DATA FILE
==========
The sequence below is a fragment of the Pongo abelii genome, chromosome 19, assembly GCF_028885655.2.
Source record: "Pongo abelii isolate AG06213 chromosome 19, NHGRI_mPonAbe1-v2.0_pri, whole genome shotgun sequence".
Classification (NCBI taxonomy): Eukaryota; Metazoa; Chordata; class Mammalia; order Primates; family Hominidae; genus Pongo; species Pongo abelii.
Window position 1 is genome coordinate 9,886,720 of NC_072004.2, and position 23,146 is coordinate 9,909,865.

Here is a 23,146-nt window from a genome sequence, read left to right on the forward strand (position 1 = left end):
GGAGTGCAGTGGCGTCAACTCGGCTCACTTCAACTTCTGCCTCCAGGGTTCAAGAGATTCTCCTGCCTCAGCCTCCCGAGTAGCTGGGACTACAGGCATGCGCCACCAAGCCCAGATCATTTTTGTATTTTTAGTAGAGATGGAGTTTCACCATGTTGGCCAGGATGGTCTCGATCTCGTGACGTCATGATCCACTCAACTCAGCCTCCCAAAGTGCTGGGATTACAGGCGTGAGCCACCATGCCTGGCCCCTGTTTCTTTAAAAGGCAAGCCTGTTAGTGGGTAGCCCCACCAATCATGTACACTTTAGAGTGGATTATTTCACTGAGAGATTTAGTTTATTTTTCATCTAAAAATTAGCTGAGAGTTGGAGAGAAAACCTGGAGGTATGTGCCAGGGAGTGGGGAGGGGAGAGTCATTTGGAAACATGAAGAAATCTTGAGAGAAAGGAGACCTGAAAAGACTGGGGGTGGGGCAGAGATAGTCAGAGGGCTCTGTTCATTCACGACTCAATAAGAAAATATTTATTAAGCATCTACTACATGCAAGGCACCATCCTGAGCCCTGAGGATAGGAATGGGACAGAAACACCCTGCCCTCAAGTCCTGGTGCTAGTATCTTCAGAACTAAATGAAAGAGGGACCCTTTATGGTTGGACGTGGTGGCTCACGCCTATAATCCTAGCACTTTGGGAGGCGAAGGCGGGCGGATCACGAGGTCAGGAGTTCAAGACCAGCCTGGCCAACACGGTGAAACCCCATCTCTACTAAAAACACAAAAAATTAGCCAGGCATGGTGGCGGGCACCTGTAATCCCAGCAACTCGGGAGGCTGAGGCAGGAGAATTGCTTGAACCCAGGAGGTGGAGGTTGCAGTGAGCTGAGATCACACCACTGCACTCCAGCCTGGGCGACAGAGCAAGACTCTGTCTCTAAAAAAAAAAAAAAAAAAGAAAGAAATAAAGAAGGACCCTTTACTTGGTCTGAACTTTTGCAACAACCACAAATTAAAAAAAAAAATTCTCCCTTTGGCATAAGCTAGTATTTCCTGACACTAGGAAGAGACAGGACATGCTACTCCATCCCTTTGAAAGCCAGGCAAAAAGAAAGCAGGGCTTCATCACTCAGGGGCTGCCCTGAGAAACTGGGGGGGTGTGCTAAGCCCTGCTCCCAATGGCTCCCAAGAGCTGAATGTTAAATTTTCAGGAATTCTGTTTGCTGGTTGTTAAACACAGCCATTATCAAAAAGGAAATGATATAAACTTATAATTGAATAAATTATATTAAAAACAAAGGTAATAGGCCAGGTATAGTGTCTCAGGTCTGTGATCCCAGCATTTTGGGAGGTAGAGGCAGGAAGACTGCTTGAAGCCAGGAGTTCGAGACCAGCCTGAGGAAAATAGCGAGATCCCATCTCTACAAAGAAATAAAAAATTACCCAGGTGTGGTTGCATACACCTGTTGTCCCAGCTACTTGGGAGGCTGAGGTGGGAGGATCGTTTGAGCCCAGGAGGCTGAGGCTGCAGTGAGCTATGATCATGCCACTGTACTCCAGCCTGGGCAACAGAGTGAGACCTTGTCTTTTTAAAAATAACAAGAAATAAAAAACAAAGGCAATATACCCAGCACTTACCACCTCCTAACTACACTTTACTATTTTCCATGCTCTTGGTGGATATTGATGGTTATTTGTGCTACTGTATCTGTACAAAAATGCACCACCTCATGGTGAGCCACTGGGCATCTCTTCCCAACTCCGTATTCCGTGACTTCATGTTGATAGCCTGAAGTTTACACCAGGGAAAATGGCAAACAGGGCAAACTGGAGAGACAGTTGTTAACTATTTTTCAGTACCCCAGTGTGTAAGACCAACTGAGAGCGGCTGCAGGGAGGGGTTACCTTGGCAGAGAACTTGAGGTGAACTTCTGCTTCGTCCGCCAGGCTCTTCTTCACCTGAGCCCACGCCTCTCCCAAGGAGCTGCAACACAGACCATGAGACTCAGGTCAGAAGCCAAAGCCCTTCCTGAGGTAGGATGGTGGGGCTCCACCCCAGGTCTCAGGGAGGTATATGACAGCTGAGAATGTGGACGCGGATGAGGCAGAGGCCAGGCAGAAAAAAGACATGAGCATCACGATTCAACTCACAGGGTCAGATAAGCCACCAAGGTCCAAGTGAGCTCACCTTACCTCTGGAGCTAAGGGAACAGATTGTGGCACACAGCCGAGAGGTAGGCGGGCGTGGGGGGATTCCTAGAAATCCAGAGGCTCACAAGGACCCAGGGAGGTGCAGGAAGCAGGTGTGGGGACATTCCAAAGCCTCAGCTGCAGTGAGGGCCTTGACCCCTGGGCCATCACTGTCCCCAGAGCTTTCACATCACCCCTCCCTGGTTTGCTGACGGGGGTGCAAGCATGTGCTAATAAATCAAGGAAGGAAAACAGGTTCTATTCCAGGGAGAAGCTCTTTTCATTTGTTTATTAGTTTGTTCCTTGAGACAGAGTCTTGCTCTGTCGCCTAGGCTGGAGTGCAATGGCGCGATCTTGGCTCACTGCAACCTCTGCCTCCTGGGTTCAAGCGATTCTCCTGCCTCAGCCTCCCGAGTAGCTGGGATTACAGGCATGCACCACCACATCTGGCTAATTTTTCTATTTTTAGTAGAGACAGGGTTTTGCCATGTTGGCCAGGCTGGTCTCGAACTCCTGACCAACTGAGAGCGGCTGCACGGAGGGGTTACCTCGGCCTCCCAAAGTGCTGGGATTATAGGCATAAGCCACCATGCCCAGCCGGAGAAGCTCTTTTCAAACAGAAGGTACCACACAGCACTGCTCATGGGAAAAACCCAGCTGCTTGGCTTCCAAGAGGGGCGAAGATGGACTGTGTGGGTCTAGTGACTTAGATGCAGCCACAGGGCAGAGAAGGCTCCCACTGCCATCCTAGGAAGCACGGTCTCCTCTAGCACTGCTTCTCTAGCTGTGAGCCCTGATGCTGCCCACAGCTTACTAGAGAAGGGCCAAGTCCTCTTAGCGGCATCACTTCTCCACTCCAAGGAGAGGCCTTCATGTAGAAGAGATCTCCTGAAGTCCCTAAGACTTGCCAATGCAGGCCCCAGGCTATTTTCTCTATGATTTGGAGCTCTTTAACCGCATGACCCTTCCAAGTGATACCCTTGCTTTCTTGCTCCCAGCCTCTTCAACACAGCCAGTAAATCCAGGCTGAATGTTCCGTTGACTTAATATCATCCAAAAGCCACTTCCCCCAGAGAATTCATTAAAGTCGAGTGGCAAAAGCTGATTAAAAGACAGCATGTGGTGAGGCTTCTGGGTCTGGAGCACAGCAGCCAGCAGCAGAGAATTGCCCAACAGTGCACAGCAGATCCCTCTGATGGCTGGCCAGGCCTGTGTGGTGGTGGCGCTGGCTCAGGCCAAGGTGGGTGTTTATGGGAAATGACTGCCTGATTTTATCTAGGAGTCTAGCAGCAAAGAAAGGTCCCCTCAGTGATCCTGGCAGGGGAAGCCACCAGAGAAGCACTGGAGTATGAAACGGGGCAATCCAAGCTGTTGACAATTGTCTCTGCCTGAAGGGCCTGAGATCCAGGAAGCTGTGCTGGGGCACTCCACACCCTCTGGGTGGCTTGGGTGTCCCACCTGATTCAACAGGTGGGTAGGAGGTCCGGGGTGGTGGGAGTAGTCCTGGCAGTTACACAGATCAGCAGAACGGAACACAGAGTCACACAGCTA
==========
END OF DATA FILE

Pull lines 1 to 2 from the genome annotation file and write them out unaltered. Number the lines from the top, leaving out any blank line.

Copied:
The sequence below is a fragment of the Pongo abelii genome, chromosome 19, assembly GCF_028885655.2.
Source record: "Pongo abelii isolate AG06213 chromosome 19, NHGRI_mPonAbe1-v2.0_pri, whole genome shotgun sequence".